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Microsoft Silverlight 5 is a rich application framework for creating high-performance, cross-platform desktop and mobile applications. In this course, author Walt Ritscher demonstrates how to build a variety of applications in Silverlight, with particular focus on building compelling business applications and delivering premium video and audio content. Developers will work with the C# programming language and Visual Studio Professional, as well as Expression Blend, a tool that simplifies creation of the interactive user interfaces expected in modern-day applications.
The purpose of a dialog window is to gather user input while blocking the user from returning to the main application UI. These windows are usually called modal windows. The ChildWindow class serves this purpose in Silverlight. For this demo I am using Visual Studio and a project called ChildWindowAsDialog. I will start by looking at my dialogs. I have two of them. I have a SimpleChild, which has the default UI, and then I have a PrintWindow dialog, which has a custom UI. It has a ListBox, a textbox with the Number of Copies, and some additional text.
Since you are interrogating the user with the dialog, you need a way to retrieve information from the child window. One category of information you need from the dialog is which action button did the user choose? Silverlight uses the DialogResult class for that purpose. On this Print dialog, I need to know whether they clicked the OK button or the Cancel button. The other information you need from the child window is stored in properties on the type. You can set these values via standard properties or dependency properties. In this category, I need to know the number of copies and the name of the printer to send the print job to.
I will start by looking at how you get the DialogResult. To do that, I am going to open this UseDialogResult.xaml file. And then I'll switch to my code behind. Press F7. In this first button, I'm going to launch the dialog. Now when I go to check the child's DialogResult, there are three possible values that can be stored in there. It can be true, the user click the OK button; it can be false, which means the user click the Cancel button or the Close button; or it can be null.
It's usually null when you don't show the dialog first before querying the DialogResult. So here is how you could test for that, If child.DialogResult == null. Here is one mechanism for getting the OK and Cancel button information. I am going to declare a variable up here at the class level called simpleChild. This is my dialog and then on this user click procedure, I need to register a callback function when the user closes the dialog. That's what this line of code here is doing.
When the user clicks OK or Cancel, it's going to run this second method down here. So after I register by EventHandler, I would then call the show method. The user looks at the dialog for a few minutes. They click on one of the buttons. That will trigger this event, and then down here I can check for DialogResult = true. Then I know the user clicked OK or otherwise, they clicked on Cancel. Now what I need to do down here is deregister that EventHandler; otherwise, the next time you click in the button, I'll add a second EventHandler and this will run twice.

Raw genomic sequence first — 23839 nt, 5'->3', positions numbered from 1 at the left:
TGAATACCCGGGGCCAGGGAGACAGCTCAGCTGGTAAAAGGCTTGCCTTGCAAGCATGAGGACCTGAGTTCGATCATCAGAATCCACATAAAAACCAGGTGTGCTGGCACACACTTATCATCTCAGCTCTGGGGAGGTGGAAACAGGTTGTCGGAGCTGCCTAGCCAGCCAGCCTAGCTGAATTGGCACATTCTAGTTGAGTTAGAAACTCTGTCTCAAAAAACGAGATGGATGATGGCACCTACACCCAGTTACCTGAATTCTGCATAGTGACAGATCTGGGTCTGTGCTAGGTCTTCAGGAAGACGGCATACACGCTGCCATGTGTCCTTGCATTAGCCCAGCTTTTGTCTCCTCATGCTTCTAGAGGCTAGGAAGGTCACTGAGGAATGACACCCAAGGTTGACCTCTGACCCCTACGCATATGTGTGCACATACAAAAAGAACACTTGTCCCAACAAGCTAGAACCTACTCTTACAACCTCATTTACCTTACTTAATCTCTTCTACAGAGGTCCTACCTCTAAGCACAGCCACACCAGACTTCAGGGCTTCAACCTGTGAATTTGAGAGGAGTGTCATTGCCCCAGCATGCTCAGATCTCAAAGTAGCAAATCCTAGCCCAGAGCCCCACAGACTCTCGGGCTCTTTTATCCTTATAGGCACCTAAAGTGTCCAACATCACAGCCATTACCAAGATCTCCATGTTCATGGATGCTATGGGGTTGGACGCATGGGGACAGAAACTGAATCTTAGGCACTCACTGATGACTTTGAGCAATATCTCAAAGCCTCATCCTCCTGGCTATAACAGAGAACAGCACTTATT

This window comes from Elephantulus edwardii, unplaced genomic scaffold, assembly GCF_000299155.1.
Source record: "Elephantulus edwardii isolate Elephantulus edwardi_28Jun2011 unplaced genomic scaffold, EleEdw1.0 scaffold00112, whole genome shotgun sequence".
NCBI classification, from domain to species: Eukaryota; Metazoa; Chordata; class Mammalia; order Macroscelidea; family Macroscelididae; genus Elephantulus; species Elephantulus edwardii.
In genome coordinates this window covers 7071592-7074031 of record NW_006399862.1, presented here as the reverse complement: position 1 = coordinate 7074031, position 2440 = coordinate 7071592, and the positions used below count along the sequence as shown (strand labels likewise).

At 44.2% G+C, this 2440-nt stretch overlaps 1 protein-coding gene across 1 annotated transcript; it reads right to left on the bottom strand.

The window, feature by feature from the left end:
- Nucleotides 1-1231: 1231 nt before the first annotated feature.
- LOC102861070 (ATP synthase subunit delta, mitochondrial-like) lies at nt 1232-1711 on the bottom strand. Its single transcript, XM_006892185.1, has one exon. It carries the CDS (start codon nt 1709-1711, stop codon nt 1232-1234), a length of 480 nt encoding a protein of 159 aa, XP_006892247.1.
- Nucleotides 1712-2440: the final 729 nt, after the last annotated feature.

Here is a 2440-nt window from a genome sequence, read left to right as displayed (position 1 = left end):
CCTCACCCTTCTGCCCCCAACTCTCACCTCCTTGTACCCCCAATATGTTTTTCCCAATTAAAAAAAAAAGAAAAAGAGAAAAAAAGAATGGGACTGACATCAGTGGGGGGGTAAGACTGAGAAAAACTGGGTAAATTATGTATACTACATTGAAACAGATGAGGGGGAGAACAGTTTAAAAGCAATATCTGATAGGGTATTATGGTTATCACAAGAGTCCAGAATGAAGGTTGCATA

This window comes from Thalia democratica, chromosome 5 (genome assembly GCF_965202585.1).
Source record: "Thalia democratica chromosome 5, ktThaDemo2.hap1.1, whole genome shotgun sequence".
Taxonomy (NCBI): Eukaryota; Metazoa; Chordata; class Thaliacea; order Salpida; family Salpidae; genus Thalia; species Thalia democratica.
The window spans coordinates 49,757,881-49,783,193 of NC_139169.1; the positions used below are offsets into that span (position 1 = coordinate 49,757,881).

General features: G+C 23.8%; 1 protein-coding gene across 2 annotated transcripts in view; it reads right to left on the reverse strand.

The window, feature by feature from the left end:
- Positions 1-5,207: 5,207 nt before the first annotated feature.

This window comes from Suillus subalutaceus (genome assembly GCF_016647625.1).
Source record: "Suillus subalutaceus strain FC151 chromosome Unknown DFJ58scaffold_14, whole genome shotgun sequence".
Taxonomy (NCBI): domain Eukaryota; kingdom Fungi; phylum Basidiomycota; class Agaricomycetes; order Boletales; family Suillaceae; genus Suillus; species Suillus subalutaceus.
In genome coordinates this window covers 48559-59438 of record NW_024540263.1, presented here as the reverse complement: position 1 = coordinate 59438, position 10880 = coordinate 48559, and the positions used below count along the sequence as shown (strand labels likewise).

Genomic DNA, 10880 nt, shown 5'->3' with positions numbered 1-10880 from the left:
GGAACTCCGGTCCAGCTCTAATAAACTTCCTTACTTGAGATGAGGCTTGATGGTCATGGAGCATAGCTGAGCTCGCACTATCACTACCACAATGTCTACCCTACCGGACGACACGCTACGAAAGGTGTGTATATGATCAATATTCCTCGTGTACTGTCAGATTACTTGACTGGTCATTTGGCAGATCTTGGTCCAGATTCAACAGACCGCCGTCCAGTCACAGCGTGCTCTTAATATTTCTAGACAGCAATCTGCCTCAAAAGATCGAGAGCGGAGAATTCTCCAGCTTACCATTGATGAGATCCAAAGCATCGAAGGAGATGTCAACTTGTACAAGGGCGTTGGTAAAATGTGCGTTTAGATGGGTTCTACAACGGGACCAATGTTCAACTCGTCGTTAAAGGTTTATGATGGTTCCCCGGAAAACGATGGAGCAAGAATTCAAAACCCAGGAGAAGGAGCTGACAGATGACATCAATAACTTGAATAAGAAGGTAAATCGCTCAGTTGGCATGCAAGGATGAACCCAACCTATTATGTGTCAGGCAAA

Rather than having it in two separate methods, you can also do a lambda expression, which is an inline function. Here I am declaring my dialog and then this is my lambda expression that says I have a closed EventHandler. I am declaring the EventHandler inline-- this is lambda symbol in C#--and here's that same test code I showed you before. And then here's the child.Show. Let's see what this looks like. Press F5. On the Null dialog, I get Not shown.
On the Check DialogResult, I get the User Selected OK, and on the lambda expression, it looks the same. Now I will look at the PrintWindow class. Remember this one? It has a text box for the number of copies and a ListBox with the printer name? I am going to expose some .NET properties on my type. Press F7 to look at the code. Here is how you set what the button does. When you click on the OK button I set the DialogResult = true, and same here with the Cancel button.
I've also exposed two properties on my type, a NumberOfCopies property, which when you call the getter reads the value in the text box and turns that into an integer value. And on the setter, it assigns the value to the text box. And I also have a property called PrinterName, which returns the selected item's text property. Now to use this, I am going to go down here and choose this PropertiesOnChild and show you how I can get that information. I am declaring a variable here for my printDialog.
I'm showing my printDialog. In my printDialog close event procedure, I am checking whether the user clicked on OK or not. And if they are, then I read that PrinterName and show it in a TextBlock. I can also show you that I can send information to the dialog. Here before I show the dialog, I am setting the NumberOfCopies to 17. So I am passing information into my dialog. Press F5 to run the application. Over here, and say Get the Properties. So I will choose this second printer here, the HP LaserJet, and I have successfully read that information into the TextBlock.
When I click on this Set button, you'll see that my number 17 was passed in and set here in the text box. Now, you have seen how flexible the child window is for gathering information.
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